Quick Facts

Quick facts

  • Cootamundra Wattle (Acacia baileyana) is a native Australian plant that has become an environmental weed in many states of Australia beyond its limited native range.
  • It has been extensively planted in gardens and shelter-belts.
  • It is a shrub or small tree with silvery grey-green or blue-green bipinnate ("feathery" or "fern-like") leaves and abundant golden yellow, ball-shaped flower heads.
  • Reproduction of Cootamundra Wattle is by long-lived seeds, that accumulate in the soil and germinate readily after fire or other kinds of disturbance.
  • Control of Cootamundra Wattle requires an integrated, long-term strategy involving manual control, herbicide application and sustained effort to exhaust its soil-stored seedbank.

What Does It Look Like?

What is it?

Cootamundra Wattle (Acacia baileyana) is a shrub or tree that grows to 10 m high with a spreading crown and smooth grey or brown bark on the main stem/trunk and most branches. The branchlets and younger branches have prominent vertical ridges and are covered with a whitish, waxy bloom. They sometimes also bear numerous short soft white hairs. The leaves are bipinnate (finely divided into small leaflets giving the leaves a "feathery" or "fern-like" appearance) and silvery grey-green or blue-green with a whitish bloom.

Flowers occur as ball-shaped golden yellow flower heads that 11-25 flowers. Flower heads are clustered into groups called racemes which are borne on short slender stalks (i.e. peduncles) 4-7 mm long and are alternately arranged on a branch emanating from the forks (i.e. axils) of the leaves, or occasionally at the tip of the stem. Each flower clusters (5-10 cm or more long), contains 8-30 globular flowers, and are significantly longer than the leaves. Flowering generally occurs during late winter and spring, but may occasionally last into early summer in cooler climates  (Weeds of Australia website).

The fruit is an elongated seed-pod (3-10 cm long and 8-15 mm wide) borne on a short stalk. The seed pods are flattened, hairless (i.e. glabrous), and either straight or slightly curved. They are bluish-green in colour and covered in a white powdery substance when young (i.e. pruinose). The pods turn purplish-brown or reddish-brown as they mature. When fully mature the pods split open to release up to 12 dark brown to black seeds. Fruit are normally present during late spring and summer (i.e. from October to January). The seeds (4-7 mm long and 2-4 mm wide) are black, hard-coated, and have a small fleshy structure (i.e. aril) attached to them (Entwisle et al. 1996; Kodela & Tindale 2001; Kodela & Harden 2002; Reid 2008 pers. comm.; Weeds of Australia Website).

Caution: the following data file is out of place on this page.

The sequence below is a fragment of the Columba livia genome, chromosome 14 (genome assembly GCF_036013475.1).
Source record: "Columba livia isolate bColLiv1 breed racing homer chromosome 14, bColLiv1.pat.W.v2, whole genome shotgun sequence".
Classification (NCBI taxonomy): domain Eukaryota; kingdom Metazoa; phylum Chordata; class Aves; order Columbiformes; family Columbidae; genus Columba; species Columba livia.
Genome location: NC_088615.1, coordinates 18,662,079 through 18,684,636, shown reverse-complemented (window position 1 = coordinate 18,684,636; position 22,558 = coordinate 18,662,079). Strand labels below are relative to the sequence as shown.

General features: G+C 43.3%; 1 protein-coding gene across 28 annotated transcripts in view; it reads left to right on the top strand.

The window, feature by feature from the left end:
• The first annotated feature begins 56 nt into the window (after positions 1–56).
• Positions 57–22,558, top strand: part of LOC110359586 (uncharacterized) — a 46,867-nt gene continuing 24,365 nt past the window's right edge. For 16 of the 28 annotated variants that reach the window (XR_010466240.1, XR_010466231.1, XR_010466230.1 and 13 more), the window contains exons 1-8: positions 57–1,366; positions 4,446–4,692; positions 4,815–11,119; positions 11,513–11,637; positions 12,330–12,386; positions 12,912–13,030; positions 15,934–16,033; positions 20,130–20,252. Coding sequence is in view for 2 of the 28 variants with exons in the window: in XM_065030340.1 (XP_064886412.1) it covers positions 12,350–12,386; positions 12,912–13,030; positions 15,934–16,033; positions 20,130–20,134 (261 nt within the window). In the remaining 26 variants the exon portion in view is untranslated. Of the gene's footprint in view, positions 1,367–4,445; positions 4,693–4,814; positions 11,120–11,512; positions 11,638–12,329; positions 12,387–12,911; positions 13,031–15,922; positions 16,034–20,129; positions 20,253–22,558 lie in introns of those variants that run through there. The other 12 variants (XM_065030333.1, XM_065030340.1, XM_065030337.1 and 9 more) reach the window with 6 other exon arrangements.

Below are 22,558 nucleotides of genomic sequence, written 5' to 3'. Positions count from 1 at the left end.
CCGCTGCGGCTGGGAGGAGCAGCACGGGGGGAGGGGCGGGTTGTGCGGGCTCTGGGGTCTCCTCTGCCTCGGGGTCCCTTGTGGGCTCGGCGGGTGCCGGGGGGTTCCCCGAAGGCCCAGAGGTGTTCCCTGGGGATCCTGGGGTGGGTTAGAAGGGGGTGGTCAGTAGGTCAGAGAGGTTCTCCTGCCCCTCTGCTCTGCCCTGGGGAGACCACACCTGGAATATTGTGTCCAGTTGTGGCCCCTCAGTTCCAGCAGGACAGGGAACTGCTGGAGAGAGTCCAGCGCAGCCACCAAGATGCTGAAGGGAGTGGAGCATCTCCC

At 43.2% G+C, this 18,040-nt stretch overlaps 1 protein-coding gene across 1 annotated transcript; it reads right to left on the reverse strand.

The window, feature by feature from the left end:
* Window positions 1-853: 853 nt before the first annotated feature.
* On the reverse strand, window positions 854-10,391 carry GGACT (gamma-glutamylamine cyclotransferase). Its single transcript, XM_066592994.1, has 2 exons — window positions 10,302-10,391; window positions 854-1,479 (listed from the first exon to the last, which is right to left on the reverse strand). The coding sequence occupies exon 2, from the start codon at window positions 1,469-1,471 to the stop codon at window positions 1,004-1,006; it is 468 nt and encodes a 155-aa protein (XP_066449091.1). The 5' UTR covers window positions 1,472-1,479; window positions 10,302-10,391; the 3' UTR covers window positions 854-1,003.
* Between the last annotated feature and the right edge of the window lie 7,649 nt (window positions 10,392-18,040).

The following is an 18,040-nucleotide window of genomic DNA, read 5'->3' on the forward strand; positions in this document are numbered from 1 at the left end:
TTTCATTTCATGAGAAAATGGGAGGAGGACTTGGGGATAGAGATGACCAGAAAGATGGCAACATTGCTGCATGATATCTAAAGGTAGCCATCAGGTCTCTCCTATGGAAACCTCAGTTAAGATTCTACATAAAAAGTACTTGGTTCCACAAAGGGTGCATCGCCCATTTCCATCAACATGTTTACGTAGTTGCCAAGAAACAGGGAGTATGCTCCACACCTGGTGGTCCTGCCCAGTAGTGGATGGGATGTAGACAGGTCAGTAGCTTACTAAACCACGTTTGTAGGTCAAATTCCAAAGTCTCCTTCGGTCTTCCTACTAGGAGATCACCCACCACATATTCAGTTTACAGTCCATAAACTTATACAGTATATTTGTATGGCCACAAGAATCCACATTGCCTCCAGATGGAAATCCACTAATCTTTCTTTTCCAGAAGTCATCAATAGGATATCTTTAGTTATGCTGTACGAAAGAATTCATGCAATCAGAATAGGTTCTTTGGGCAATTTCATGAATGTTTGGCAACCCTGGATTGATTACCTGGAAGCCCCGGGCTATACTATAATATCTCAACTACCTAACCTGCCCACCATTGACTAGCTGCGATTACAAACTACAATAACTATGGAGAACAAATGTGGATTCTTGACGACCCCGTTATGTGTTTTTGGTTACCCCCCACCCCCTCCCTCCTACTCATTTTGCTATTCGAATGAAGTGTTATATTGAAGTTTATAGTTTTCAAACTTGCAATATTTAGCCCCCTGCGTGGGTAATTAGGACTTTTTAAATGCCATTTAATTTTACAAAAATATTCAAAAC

Recognition: Compared to many other bipinnate-leaved wattles, Cootamundra Wattle has silvery-grey twice-compound (i.e. bipinnate) leaves with a few (2-6) pairs of branchlets (i.e. pinnae). These leaves are almost stalkless (i.e. sub-sessile) and the lowermost pair of branchlets (i.e. pinnae) are angled backwards (i.e. reflexed). Its flowers are borne in small globular clusters, with several to many of these clusters being arranged into larger elongated compound clusters (i.e. racemes or panicles). The pods are relatively large (30-120 mm long and 8-15 mm wide) and flattened (Weeds of Australia Website).

For further information and assistance with identification of Cootamundra Wattle contact the herbarium in your state or territory.

Flower colour


Growth form (weed type/habit)

Tree, Shrub

Where it currently grows? Preferred habitat

In its small native range, Cootamundra Wattle grows in open woodland and mallee communities in stony, undulating or hilly country (Kodela & Tindale 2001; Kodela & Harden 2002). Beyond its native range, it invades woodlands and forests in drier areas where annual rainfall exceeds 400 mm (Muyt 2001).

Are there similar species?

Cootamundra Wattle is generally similar to other bipinnate wattles. However, the silvery grey-green or blue-green leaves should separate it from most similar species. It can be distinguished from Silver Wattle (Acacia dealbata), a widespread wattle with similar-coloured foliage, by its relatively short leaves with usually only 2-4 (sometimes up to 6) pairs of leaflets. Silver Wattle has longer leaves with up to 20 (sometimes more) pairs of leaflets (Entwisle et al. 1996; Kodela & Tindale 2001; Kodela & Harden 2002). The formation of hybrids, with other bipinnate wattles (including Silver Wattle), that are intermediate in appearance will make identification more difficult. It is important to locate and recognise the likely parent species (Reid 2008 pers. comm.).

Why Is It A Weed?

What are its impacts?

Native ecosystems:  In many places beyond its native range, Cootamundra Wattle is an environmental weed that competes with native shrubs, small trees and ground flora, and impedes their regeneration (Blood 2001; Muyt 2001; Reid 2008 pers. comm.). It is a very serious threat to heathland and heathy woodland, lowland grassland and grassy woodland, dry sclerophyll forest and woodland, and riparian vegetation (Carr et al. 1992). Cootamundra Wattle is reported to hybridise with at least six other Australian wattles thereby threatening the integrity of native wattle populations through genetic pollution. Two of the species it is known to hybridise with, Early Black Wattle (Acacia decurrens) and Silver Wattle (Acacia dealbata), are also environmental weeds outside their native ranges. This adds complexity to its potential impact on native vegetation and to weed control efforts (Kodela & Tindale 2001, Reid 2008 pers. comm.).